Value of the Salish Sea revealed in new report

Holistic examination needed of coastal energy and shipping projects.

Raincoast Conservation Foundation released a new report today encouraging federal, provincial/ state, local, and indigenous governments, and residents, of the Salish Sea to fully consider what is at stake from a host of proposed coastal energy and shipping projects. The report demonstrates how the value of the region’s biological diversity – its plants and animals – reflect our values, have shaped our cultural identity, and are linked to economic benefits in the billions of dollars.

Yet many of the habitats that provide these benefits are under significant stress. This situation will only be exacerbated by the combined effect that proposed energy and shipping projects have, including oil spills. No one is examining these proposals from the perspective of their cumulative impacts, and how they affect our economies, cultures, and values of the Salish Sea.

“As governments and citizens across the Salish Sea line-up to recommend the National Energy Board reject Kinder Morgan’s Trans Mountain proposal, we urgently need to start a broader conversation about the true value of this unique ecosystem – and that’s much bigger than 50 jobs from Kinder Morgan,” said Raincoast’s Misty MacDuffee, lead author on the report.

Unlike federal risk and environmental assessments, this report considers the cumulative effects of proposed coastal energy and shipping projects, and identifies numerous failings of existing assessments concerning increased vessel traffic and oil spill risk. The report concludes that purported economic benefits of fossil fuel export projects, such as Trans Mountain, are insignificant when weighed against a more holistic examination of the Salish Sea’s value.

The report details the importance of Salish Sea tourism to the BC and Washington State economies as a provider of thousands of jobs and a billion dollars in visitor spending. Nature based tourism is highlighted as just one growing sector that already employs thousands through the region and is directly reliant on the region’s ecological health.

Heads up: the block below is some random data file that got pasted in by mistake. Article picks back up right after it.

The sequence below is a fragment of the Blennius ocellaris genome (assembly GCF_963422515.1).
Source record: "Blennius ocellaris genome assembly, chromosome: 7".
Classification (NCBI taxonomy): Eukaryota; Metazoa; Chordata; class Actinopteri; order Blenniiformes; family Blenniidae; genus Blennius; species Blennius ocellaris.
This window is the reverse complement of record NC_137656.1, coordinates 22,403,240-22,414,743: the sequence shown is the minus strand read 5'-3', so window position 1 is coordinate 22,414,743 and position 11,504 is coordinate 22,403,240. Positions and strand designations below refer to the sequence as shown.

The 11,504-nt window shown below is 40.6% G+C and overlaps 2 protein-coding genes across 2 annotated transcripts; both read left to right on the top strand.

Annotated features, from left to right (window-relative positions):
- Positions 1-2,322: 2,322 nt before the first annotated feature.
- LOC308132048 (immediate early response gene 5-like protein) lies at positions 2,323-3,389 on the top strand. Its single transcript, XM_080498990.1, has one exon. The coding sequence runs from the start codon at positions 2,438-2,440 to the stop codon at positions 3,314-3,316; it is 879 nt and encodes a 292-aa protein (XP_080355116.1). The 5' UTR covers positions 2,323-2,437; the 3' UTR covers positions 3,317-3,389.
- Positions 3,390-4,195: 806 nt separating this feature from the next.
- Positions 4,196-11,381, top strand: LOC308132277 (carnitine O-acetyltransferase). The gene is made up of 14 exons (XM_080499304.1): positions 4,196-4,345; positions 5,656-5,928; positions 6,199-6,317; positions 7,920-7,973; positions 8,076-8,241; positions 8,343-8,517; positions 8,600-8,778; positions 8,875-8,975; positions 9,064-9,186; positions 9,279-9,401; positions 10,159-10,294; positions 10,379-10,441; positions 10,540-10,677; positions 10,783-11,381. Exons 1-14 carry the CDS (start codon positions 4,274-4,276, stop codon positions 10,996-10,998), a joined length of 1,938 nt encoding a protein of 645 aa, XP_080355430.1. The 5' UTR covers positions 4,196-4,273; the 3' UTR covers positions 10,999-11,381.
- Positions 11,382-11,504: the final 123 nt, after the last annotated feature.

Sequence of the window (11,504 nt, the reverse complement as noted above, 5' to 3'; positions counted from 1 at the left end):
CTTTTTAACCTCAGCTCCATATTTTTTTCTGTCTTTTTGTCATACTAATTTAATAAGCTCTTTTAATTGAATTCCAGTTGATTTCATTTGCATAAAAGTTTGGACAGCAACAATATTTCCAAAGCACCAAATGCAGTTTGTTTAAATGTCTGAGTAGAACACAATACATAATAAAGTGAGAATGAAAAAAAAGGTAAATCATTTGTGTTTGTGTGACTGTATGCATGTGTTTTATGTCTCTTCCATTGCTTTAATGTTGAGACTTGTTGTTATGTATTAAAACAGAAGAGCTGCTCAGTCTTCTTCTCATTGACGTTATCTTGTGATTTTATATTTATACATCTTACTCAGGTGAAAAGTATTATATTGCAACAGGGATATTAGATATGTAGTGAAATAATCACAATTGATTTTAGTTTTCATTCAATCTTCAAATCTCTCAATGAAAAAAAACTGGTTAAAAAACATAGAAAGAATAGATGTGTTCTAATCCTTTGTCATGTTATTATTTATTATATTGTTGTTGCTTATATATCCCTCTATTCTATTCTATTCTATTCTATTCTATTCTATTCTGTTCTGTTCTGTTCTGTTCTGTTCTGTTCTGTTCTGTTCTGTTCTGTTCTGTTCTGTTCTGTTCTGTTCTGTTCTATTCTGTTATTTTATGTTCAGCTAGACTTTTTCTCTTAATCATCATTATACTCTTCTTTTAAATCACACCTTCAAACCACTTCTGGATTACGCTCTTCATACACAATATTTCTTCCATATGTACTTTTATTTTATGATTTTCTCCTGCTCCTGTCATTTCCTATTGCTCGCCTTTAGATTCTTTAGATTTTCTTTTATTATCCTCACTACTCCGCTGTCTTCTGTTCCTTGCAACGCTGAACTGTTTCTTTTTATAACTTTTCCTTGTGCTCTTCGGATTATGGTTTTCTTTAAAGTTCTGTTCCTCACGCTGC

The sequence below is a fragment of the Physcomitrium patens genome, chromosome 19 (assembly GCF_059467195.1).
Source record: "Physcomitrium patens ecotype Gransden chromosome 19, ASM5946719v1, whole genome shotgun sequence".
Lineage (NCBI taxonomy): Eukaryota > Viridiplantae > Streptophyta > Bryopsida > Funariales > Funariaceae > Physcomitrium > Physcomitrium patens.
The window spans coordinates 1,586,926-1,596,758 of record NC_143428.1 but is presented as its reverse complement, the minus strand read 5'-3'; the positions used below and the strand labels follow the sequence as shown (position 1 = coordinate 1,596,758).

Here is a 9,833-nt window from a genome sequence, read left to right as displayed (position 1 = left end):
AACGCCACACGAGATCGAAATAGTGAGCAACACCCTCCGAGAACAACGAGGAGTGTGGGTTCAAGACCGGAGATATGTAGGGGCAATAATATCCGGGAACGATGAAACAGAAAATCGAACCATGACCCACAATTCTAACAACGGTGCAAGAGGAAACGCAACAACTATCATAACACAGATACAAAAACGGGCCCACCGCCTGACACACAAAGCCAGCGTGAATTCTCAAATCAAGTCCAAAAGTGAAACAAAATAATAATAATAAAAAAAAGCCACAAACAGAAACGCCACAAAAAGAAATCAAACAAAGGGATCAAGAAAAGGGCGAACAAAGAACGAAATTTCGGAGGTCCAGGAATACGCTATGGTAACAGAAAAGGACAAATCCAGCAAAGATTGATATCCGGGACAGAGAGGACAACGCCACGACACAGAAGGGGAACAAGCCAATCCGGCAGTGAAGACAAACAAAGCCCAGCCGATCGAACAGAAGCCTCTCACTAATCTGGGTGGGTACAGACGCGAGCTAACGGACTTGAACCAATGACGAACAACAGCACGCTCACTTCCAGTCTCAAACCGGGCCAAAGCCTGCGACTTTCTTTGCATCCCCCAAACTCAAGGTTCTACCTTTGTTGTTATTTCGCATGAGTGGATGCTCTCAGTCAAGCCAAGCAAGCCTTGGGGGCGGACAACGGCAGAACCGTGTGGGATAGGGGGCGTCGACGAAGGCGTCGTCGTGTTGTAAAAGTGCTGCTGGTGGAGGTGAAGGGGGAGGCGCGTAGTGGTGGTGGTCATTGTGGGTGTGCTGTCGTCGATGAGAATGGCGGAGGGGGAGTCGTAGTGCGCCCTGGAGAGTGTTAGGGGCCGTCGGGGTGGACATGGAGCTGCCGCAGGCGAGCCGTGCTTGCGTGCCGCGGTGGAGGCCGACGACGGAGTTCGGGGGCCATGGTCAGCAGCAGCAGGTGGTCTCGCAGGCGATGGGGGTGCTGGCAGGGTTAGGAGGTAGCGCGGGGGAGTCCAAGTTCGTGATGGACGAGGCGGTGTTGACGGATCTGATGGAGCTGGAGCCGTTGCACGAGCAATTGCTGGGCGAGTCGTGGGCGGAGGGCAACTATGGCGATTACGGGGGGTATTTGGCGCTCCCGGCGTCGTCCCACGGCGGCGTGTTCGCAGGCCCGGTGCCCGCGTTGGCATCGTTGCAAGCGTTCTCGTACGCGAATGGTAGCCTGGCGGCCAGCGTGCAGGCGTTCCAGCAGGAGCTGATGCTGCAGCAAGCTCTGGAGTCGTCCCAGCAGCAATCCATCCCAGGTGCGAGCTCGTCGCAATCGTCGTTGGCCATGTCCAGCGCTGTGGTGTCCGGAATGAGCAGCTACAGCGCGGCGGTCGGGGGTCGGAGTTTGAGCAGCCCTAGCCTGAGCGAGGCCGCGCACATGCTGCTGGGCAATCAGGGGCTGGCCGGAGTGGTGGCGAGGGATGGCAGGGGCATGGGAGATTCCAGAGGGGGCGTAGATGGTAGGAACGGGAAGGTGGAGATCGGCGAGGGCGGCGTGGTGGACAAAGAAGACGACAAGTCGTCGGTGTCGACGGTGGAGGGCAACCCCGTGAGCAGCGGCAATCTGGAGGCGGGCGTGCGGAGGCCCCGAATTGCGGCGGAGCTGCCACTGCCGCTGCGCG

The report profiles different recreational pursuits and their distribution throughout the Salish Sea as one proxy for values attached to the natural environment. Widely distributed recreational pursuits with high levels of participation include half a million licensed saltwater anglers, 1.8 million birders, 200,000 kayakers, and thousands of surfers.

“This study demonstrates an ecosystem of global significance with a range of natural benefits, or ecosystem services, that fundamentally support our environment, economy and society. At a time in which the Salish Sea’s non-human residents face a myriad of pressures, we are encouraging everyone to consider how they, personally, value the Salish Sea, and to share this with the decision makers empowered to protect it” said Raincoast executive director Chris Genovali.

Download the full report and executive summary (PDF).

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Raincoast’s in-house scientists, collaborating graduate students, postdoctoral fellows, and professors make us unique among conservation groups. We work with First Nations, academic institutions, government, and other NGOs to build support and inform decisions that protect aquatic and terrestrial ecosystems, and the wildlife that depend on them. We conduct ethically applied, process-oriented, and hypothesis-driven research that has immediate and relevant utility for conservation deliberations and the collective body of scientific knowledge.

We investigate to understand coastal species and processes. We inform by bringing science to decision-makers and communities. We inspire action to protect wildlife and wildlife habitats.

Coastal wolf with a salmon in its month.
Photo by Dene Rossouw.